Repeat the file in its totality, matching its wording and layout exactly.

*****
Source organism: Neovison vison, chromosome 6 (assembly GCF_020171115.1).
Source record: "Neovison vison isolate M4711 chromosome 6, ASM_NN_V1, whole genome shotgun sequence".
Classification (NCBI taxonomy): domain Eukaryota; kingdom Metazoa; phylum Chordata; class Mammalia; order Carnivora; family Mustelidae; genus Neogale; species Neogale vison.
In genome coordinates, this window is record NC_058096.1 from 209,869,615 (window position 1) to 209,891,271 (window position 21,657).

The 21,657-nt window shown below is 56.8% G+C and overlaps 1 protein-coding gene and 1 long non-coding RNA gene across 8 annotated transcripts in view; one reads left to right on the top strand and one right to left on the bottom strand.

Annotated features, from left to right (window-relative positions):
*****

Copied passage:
Source organism: Neovison vison, chromosome 6 (assembly GCF_020171115.1).
Source record: "Neovison vison isolate M4711 chromosome 6, ASM_NN_V1, whole genome shotgun sequence".
Classification (NCBI taxonomy): domain Eukaryota; kingdom Metazoa; phylum Chordata; class Mammalia; order Carnivora; family Mustelidae; genus Neogale; species Neogale vison.
In genome coordinates, this window is record NC_058096.1 from 209,869,615 (window position 1) to 209,891,271 (window position 21,657).

The 21,657-nt window shown below is 56.8% G+C and overlaps 1 protein-coding gene and 1 long non-coding RNA gene across 8 annotated transcripts in view; one reads left to right on the top strand and one right to left on the bottom strand.

Annotated features, from left to right (window-relative positions):